“I’d already committed money to the trip, so I decided to go anyway and try to qualify. I cycled every day to try to build up some strength around the knee and stabilise it a bit. Then I strapped it up, drove to Italy… and crashed and knocked myself out. I just couldn’t ride properly.”
TAKING THE PLUNGE
Back in the UK, Beth met Mr Bailey and decided to book in for surgery. “Mr Bailey was really good about the whole thing. I just felt that he was supportive of what I wanted to do and how quickly I needed to get there.”
ACL reconstruction works by replacing the torn ligament with a graft from elsewhere in the body, usually the hamstring.
“They take about 40cm of tendon, fold it into four and attach it to either side of the knee. I had my operation early in the morning so I was able to go home the same day.”
ACL patients can start gentle exercise on their knee almost immediately after surgery, with the focus on bending and straightening the leg. All the same, the early stages of recovery can be painful.
“I found that straightening my knee was really painful – partly because of the muscle that had been removed from my hamstring. I’m no wimp: I walked off the track when I broke my back! But straightening that leg really hurt.
“You’re given ibuprofen and paracetamol to go home with – though I don’t like taking painkillers so I only took them for about four days.”
ICE, ICE AND EXERCISE
Back home, Beth was determined to get back to full fitness as quickly as possible. “For the first couple of days you’re supposed to keep standing to a minimum because of the swelling. You have to try to keep your leg raised, and keep icing the knee three or four times a day.
“You also start the physiotherapy as soon as you get home. They give you a leaflet with exercises to do, like putting your foot on something that has been raised off the floor, then letting the knee drop down with gravity. You’re supposed to do strengthening exercises every hour.”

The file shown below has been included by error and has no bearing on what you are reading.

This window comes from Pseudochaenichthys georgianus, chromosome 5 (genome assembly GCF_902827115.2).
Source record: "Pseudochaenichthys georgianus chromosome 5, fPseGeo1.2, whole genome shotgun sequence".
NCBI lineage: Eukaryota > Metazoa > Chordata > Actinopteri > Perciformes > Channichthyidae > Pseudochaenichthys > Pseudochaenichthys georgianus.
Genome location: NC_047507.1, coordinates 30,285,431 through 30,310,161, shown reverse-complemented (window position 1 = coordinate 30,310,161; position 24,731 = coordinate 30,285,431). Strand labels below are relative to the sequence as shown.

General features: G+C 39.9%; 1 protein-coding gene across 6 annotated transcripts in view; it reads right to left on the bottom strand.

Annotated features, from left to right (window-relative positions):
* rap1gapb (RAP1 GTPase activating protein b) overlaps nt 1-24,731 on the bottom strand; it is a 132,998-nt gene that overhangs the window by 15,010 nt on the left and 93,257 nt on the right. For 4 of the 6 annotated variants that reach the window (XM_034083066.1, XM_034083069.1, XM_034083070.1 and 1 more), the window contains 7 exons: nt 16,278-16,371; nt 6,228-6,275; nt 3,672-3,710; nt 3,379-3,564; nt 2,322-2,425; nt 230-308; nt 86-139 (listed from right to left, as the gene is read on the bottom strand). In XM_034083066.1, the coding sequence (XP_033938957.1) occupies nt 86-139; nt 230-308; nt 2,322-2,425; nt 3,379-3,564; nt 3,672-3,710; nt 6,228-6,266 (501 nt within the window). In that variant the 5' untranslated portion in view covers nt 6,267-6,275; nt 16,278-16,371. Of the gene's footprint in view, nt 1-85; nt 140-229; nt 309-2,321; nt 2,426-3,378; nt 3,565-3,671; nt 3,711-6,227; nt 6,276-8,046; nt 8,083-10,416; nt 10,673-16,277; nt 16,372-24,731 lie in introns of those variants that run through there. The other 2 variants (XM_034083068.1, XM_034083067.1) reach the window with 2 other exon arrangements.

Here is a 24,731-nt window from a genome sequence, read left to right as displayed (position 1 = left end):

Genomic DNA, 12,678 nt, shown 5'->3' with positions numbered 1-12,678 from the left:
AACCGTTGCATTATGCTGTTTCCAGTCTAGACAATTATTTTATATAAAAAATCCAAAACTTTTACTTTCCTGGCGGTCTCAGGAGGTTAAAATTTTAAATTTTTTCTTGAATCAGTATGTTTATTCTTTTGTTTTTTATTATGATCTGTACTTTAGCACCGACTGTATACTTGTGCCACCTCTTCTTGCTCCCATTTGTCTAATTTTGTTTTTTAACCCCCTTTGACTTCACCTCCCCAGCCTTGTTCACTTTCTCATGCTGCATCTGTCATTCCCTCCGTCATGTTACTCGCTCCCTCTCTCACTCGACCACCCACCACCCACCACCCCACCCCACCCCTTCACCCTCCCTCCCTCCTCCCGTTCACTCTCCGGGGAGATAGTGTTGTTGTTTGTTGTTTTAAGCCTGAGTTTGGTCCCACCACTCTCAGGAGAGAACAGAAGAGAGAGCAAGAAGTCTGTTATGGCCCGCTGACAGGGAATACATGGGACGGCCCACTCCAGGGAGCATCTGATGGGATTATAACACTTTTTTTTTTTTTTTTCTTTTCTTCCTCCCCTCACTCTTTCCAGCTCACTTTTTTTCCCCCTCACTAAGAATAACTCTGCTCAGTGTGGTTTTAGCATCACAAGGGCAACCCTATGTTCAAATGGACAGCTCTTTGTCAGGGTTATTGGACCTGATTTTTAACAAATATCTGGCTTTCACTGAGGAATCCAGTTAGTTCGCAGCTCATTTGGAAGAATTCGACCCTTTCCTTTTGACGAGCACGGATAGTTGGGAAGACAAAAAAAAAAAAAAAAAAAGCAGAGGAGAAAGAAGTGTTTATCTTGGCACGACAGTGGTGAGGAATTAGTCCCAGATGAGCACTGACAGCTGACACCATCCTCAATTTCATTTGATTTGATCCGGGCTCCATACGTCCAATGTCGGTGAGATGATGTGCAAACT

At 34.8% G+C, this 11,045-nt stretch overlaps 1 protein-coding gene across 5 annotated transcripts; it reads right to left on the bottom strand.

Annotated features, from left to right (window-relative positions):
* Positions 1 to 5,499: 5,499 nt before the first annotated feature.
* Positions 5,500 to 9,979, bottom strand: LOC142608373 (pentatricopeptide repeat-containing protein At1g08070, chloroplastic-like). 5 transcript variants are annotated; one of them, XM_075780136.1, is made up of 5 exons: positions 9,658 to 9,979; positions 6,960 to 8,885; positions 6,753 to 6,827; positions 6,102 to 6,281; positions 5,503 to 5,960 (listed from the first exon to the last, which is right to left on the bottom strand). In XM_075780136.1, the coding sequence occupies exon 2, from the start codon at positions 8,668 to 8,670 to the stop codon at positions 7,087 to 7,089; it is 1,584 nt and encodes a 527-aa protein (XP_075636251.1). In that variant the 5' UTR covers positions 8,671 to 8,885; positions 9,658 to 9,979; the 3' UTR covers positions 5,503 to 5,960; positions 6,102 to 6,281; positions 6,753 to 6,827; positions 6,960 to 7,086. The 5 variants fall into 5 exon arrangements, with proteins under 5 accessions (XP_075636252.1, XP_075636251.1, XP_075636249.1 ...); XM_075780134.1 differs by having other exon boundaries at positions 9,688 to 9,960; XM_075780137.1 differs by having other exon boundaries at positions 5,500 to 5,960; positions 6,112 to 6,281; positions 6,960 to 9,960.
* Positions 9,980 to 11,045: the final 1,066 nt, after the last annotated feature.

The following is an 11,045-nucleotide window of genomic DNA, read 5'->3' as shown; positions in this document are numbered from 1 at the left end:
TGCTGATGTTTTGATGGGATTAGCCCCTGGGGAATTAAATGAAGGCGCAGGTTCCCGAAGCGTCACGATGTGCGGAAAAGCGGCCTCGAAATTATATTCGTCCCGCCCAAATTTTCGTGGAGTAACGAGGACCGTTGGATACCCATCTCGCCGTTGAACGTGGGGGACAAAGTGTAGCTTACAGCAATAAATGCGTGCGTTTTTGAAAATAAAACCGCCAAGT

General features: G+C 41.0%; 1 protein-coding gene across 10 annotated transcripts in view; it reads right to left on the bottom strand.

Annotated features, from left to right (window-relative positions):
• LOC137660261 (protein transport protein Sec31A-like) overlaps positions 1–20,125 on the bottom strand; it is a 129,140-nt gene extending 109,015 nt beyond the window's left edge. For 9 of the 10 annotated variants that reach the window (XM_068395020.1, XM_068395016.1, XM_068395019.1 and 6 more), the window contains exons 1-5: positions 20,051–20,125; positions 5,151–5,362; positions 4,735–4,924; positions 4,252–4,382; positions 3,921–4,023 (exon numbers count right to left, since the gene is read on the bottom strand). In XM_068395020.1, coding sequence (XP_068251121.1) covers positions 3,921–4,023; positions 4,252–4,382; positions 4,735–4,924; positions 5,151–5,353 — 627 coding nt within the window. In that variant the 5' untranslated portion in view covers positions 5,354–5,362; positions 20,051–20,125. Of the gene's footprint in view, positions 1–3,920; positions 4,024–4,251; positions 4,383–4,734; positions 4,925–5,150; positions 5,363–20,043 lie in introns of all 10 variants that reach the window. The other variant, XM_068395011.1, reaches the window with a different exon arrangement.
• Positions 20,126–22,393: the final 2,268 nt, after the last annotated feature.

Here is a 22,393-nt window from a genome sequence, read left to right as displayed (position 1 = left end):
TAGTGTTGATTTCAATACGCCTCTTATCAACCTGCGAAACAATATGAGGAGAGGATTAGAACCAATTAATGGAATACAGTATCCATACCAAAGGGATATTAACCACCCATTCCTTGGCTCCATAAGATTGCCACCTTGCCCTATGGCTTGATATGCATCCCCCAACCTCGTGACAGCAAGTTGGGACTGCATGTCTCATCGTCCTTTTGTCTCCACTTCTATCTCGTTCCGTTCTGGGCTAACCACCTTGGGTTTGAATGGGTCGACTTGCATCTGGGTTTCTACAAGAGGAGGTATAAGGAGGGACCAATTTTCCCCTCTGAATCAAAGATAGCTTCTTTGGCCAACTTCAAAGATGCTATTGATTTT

Being a tenacious sportswoman turns out to be useful when it comes to recovering from ACL surgery. “I had my op on a Thursday and I was back in the gym on an exercise bike with the Physiotherapist six days later,” she smiles.
“The only thing I can say is that although the strengthening hurt, I’m now way ahead of where I should be. If you can grit your teeth for those first two weeks, it pays off in the long run.”
THE COMEBACK TRAIL
Less than a year on from the crash, Beth’s knee is now close to full strength and she’s beginning to plot her return to racing – if not for 2019 then in 2020.
“I’m training all the time and keeping myself in the sport, so I’ll have a good starting level of fitness when I’m ready to get back on.”
ACL Reconstruction may not be for everyone, but for Beth it’s been an excellent decision.
“One hundred percent – it’s worth it,” she nods. “Before I had the operation I’d take the dog for a walk round the block and my leg might give way 10 times. I don’t have that anymore.
“You do have to grin and bear it for the first two weeks. But you’ll get to the point where it will just click and you’ll think, ‘Yes – I’m so glad I had this done!’ I can run now. I can cycle. I can train. I couldn’t do that before the operation. It’s been totally worth it.”